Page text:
How Long Will I Be Swollen After Lip Filler / Cheek Filler?

Hello I am trying to update my lip filler (just my top lip, a very minimal update) and I am also trying to improve my cheeks to make them less hollow. Before, I used hyaluron which made me swell really badly and I was unable to leave the house or eat properly for over 2 weeks. Both times the doctor injected TOO much and it made me look stupid. What I am looking for now is just a tiny improvement. How long would I be swollen with normal lip fillers as I start a new job next week? Shall I wait?

Doctor Answers 6

How Long Will I Be Swollen After Lip Filler / Cheek Filler?

 The amount of post injection swelling varies between patients and also can depend on the experience of the MD doing the injection and what filler is injected.  Take the cheeks: Perlane has far less bruising and swelling for cheek augmentation and is our preferred filler for this replacing Radiesse which we used many times previously.  Similarly, the lips can be quite large if too much filler is placed.  We prefer using Juvederm for lip augmentation.  

 Using these products, patients typically have very little swelling or bruising and can often go out that same night.  Hope this helps.  The video below shows cheek augmentation with Perlane and Lip Augmentation with Juvederm as well as a Botox treatment

Beverly Hills Facial Plastic Surgeon
4.6 out of 5 stars 24 reviews

Swelling after fillers

Most swelling settles down within a week or two. See your injector if swelling lasts longer than that.

In the meantime, you can use cool packs to ease the swelling, placing them on your lips or 15 minute stretches 3-4 times a day. (your lips may be numb at the moment and doing short stretches with the ice pack minimizes the risk of frostbite).

It is possible to have a natural looking result, but make sure you express your expectations with your experienced injector before your treatment.

Jerome Edelstein, MD
Toronto Plastic Surgeon
5.0 out of 5 stars 176 reviews

Swelling After Lip and Cheek Filler

Swelling after the use of filler (my preference is for restylane) to augment the lips will last on average 2-3 days.  Particularly if you are doing a very small augmentation the swelling may last even less.  The immediate application of ice after the procedure helps to prevent significant swelling.

Anthony Bared, MD, FACS
Miami Facial Plastic Surgeon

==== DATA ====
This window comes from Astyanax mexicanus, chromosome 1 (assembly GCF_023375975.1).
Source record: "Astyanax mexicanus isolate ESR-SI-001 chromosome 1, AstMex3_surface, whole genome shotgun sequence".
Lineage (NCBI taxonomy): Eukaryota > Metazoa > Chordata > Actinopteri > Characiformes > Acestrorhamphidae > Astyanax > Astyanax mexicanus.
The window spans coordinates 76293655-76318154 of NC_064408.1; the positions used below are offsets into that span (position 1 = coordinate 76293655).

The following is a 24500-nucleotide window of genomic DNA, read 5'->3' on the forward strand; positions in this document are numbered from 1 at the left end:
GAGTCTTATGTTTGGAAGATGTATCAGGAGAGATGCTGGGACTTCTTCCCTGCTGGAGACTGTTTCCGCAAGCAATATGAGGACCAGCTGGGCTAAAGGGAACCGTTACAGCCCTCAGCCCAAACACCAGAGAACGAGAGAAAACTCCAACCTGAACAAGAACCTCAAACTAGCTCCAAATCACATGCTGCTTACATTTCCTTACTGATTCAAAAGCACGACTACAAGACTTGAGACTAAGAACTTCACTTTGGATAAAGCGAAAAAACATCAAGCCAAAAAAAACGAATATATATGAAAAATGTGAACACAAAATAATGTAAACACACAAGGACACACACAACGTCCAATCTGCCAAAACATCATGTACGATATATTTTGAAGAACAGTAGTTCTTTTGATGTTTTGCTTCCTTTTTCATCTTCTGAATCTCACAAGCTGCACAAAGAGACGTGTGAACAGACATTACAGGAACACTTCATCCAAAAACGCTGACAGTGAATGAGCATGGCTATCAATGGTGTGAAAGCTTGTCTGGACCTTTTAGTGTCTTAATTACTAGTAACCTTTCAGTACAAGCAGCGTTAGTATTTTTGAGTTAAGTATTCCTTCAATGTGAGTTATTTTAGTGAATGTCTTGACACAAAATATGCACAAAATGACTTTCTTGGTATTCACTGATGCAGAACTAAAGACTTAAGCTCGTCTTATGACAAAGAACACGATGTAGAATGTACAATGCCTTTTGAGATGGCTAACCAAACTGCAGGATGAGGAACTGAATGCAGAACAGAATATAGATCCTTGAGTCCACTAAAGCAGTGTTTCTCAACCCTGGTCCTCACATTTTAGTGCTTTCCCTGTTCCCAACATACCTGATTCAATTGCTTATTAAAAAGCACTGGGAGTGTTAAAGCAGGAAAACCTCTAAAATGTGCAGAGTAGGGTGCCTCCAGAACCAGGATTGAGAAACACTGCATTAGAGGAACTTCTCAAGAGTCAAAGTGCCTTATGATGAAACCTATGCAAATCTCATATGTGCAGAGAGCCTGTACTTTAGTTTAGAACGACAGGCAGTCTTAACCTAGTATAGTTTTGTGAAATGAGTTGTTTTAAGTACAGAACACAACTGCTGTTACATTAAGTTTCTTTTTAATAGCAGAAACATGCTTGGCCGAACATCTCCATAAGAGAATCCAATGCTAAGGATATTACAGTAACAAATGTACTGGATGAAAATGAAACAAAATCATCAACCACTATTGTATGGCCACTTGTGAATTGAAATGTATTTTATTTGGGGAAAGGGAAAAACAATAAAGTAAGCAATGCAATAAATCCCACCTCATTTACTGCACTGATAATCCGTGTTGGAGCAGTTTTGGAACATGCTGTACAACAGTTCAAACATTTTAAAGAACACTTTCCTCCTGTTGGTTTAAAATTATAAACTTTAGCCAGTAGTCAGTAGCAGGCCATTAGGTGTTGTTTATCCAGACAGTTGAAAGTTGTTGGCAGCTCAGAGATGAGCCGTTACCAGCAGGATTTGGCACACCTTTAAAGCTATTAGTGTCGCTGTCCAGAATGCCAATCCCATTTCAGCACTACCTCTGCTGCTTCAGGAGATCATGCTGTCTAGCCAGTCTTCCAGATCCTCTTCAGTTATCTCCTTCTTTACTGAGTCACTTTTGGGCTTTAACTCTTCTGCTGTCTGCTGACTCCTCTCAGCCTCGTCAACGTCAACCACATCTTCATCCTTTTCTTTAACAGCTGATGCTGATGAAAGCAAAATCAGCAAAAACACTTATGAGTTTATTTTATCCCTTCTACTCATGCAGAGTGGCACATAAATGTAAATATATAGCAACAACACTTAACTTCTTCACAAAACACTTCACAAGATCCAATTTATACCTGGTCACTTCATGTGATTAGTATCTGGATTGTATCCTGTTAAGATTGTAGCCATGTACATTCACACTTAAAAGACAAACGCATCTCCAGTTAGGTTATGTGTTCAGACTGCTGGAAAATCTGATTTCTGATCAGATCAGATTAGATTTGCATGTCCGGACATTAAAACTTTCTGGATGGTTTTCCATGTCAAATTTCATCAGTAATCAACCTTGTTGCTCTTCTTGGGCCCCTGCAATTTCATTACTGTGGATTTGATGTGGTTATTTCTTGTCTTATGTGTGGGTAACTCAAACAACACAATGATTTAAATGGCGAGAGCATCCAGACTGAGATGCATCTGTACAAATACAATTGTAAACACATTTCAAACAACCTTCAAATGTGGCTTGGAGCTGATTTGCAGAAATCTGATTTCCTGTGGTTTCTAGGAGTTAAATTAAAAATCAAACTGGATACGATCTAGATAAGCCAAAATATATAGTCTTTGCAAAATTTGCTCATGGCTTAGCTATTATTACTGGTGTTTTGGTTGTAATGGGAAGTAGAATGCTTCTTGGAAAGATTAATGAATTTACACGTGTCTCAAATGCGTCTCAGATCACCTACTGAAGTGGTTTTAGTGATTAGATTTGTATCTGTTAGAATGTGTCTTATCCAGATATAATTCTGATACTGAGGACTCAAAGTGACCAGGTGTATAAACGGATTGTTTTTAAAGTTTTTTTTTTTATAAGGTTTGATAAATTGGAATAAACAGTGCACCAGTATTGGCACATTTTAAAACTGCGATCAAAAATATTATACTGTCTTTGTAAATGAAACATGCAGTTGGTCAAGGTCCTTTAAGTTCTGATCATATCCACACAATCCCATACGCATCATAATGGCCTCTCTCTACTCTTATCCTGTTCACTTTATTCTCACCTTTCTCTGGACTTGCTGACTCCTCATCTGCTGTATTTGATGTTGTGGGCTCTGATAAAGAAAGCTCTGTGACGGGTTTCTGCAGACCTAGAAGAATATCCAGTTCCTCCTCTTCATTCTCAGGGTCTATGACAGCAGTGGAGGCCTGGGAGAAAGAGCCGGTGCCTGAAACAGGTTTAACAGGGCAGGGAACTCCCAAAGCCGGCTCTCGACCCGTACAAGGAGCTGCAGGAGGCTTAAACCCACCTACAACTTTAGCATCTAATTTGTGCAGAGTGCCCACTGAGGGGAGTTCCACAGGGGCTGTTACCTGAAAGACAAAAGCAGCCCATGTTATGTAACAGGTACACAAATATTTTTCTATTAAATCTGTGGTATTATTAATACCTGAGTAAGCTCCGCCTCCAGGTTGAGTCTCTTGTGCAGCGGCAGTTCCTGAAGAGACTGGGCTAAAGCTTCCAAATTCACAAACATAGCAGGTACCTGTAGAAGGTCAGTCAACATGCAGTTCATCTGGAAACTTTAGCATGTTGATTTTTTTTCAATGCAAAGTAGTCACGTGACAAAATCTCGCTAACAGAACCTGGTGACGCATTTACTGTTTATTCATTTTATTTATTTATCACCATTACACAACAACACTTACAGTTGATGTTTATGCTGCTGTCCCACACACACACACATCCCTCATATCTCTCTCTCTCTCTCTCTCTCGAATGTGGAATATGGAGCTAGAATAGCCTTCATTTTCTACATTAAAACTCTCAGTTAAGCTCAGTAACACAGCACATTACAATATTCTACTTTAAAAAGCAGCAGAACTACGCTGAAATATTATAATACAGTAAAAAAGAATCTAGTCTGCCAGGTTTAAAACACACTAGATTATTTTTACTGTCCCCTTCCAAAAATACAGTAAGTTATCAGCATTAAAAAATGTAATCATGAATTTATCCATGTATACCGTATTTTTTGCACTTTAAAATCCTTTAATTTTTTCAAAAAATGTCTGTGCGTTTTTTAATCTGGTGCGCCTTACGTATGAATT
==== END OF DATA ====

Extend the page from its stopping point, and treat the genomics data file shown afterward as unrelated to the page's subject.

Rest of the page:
4.9 out of 5 stars 70 reviews

It is difficult to predict how long you would be swollen after lip augmentation.

I have rarely seen severe swelling after small volumes of like Restylane of Juvaderm.  For most individuals a moderate lip augmentation has only slight swelling that resolves within a few days up to a week.  In my practice, this is over 95% of the patients we treat.  Severe swelling occurs in a very small percentage of patients. 

Mark Taylor, MD
Salt Lake City Dermatologic Surgeon
4.2 out of 5 stars 18 reviews

Swelling after fillers

Swelling after filler injections is variable, from no swelling, to more commonly 24-48hrs of swelling, to less commonly 2 weeks of swelling. Sometimes the swelling is too much or incorrect placement of filler, but this is unlikely in trained and experienced hands.

Benjamin Barankin, MD, FRCPC
Toronto Dermatologic Surgeon
4.8 out of 5 stars 50 reviews

Swelling after Lip and Cheek Filler

The amount of swelling one has after filler injections to the lips and cheeks usually depends on certain things related to the patient and related to the technique and experience of the physician performing the treatments. Generally speaking, my patients have minimal swelling after filler treatments to the cheeks and lips. Bruising, which is always possible and which can be harder to cover up, can cause local swelling. Too much of any filler injected improperly or inappropriately can cause swelling in any patient and should be avoided. 


Channing R. Barnett, MD
New York Dermatologist
4.1 out of 5 stars 8 reviews

These answers are for educational purposes and should not be relied upon as a substitute for medical advice you may receive from your physician. If you have a medical emergency, please call 911. These answers do not constitute or initiate a patient/doctor relationship.